By Michael E. Miller
By Ryan Yousefi
By Kyle Munzenrieder
By Sabrina Rodriguez
By Michael E. Miller
By Carlos Suarez De Jesus
By Luther Campbell
By Kyle Munzenrieder
Ricardo towers over Ed Aubrey and Dick Berneche, the partners who actually sold the 841 Collins building ten months ago. Friends from childhood, they look like a pair of gnomish, middle-age twins, but with very different temperaments. The blond Berneche, his face perpetually flushed, has thrown up his hands in frustration and paces agitatedly in a circle, his outrage for once beyond words. Aubrey, usually the more taciturn, can't hold back this time: "You moved in here with your two eyes open!" he exclaims. "If you couldn't see this was trouble, I can't help you."
Ricardo doesn't know the half of it. Yes, he is aware of the official city notice, posted November 21, declaring the building unsafe for habitation and giving occupants seven days to vacate. That, however, was weeks ago. And yes, he also knows the rent receipt protects him from being summarily thrown out. (Like the other squatters who already have left, Ricardo has played the legal stalemate for all it's worth. He hasn't paid rent for the past three months.) But when Aubrey and Berneche tell him that the young man to whom he paid rent was never the real manager, and that they are not the current owners of the building, Ricardo seems puzzled and suspicious.
If Aubrey and Berneche are not the owners, then why are they always here? They've been keeping a constant watch on the building, cajoling and pleading with squatters to leave. When they succeeded, one apartment at a time, they would cart out the crack pipes, discarded clothing, and dingy mattresses, then change the lock on the door. Ricardo is no crackhead, but he is the final remaining interloper. He walks away after admitting that even if they don't own the building, these two men in their tank tops, baggy shorts, and sandals have been the nicest among the cavalcade of people who have shown up at the building claiming some sort of authority. Two more nights, he adds, and he'll be out.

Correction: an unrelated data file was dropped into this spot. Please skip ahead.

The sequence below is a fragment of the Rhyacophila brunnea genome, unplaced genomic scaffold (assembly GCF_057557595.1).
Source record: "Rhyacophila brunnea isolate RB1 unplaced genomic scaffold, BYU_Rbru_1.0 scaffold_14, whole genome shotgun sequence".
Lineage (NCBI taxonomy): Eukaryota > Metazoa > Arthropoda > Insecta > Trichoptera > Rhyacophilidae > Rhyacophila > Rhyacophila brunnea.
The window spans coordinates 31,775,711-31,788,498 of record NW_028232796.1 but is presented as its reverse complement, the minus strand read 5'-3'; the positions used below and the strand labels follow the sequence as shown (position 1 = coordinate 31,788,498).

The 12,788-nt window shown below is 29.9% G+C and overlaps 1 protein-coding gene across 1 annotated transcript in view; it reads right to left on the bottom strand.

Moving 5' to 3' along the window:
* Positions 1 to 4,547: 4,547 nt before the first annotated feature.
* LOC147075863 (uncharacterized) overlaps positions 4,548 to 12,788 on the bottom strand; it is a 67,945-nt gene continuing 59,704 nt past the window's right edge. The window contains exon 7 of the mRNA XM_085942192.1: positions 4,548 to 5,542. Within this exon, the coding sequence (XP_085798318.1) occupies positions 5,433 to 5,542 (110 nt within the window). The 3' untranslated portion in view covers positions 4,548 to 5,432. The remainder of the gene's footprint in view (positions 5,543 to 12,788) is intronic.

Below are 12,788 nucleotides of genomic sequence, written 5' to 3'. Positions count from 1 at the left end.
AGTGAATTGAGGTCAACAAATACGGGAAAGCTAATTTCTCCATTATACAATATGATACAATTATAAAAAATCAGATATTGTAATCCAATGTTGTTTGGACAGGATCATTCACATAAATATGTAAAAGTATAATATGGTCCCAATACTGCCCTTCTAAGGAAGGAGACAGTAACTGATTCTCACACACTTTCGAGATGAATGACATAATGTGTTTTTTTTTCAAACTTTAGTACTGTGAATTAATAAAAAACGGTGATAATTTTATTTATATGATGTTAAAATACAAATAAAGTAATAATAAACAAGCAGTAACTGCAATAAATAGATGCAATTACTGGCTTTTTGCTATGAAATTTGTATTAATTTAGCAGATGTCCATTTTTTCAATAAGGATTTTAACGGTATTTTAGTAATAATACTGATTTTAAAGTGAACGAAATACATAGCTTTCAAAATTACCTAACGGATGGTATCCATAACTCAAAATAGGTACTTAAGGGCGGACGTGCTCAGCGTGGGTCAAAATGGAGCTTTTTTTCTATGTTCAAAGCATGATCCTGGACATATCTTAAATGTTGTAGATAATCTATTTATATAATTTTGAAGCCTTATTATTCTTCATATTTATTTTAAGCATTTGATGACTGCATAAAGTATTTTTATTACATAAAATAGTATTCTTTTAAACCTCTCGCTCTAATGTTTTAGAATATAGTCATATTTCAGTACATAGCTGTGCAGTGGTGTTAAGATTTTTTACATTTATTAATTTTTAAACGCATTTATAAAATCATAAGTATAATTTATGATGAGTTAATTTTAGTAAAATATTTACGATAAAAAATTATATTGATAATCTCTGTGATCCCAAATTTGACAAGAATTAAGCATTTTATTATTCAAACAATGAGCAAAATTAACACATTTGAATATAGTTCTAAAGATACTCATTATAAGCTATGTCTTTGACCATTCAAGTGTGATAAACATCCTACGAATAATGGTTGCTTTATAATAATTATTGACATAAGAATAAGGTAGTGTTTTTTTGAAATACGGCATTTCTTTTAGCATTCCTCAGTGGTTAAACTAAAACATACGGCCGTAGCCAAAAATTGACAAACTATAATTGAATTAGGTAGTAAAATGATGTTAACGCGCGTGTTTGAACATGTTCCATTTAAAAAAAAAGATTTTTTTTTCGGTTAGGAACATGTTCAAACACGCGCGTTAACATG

Berneche has stopped his pacing, but only long enough to erupt in a fit of sputtering. Aubrey tries to calm him. "Until this last one, Ricardo, leaves, we're still stuck with them," Berneche grumbles as he points to two Miami Beach firefighters who sit on a wall next to the building. City inspectors have found so many code violations, including a broken fire alarm, that as long as people continue to inhabit the place, it will remain under a fire watch. Berneche agonizes over the cost -- $60 per hour -- because in these confusing circumstances, he may end up having to pay it.
The situation at 841 Collins may be confusing, but it's a uniquely South Beach sort of confusion. Another business venture gone sour among the real estate pipe dreams that haunt the Art Deco District, this one has drawn together a rogue's gallery of Beach types: the snowbird dreamers from up north, the rich kid playing out a fantasy of money and glamour, the cold-blooded banker with his immutable bottom line, and the ever-present tribe of vagrants who live in the shadows of Beach glitz and prosperity. This particular cast of characters, however, is unusually interesting. Aubrey and Berneche, the dreamers, aren't the cynical speculators whose commitment to the neighborhood can be measured by the rise and fall of interest rates. The rich kid happens to be the son of the bottom-line banker. And one of the vagrants, a prominent player in this melodrama, comes from a wealthy Miami family shattered by an infamous murder.
As for the building itself, the glory of its 1936 heritage, once on the verge of being revived, has now faded beyond recognition. Among its neighbors are several newly enlivened renovations: the enormous Casa Grande across the alley, the Armani Exchange across the street, and the bright yellow Lily guesthouse next door, where the considerable expense of restoration has finally begun to pay off.
In the months the Lily has been coming back to life, Aubrey and Berneche have watched helplessly as their six-year struggle to rehabilitate 841 Collins has crumbled before their eyes. What was supposed to be a pleasant, twenty-unit lodge instead has become an blemish seemingly under no one's control. Since they sold the building for $875,000 this past February, its slide into decrepitude has pushed them to the brink of financial ruin. In August, after making only five monthly mortgage payments, the new owner gave up and simply walked away, taking Aubrey and Berneche's future with him. Now almost penniless, their last hope is to find a buyer with enough money to clean up the place, attract trustworthy tenants, and generate sufficient income to pay the mortgage and keep them from starving.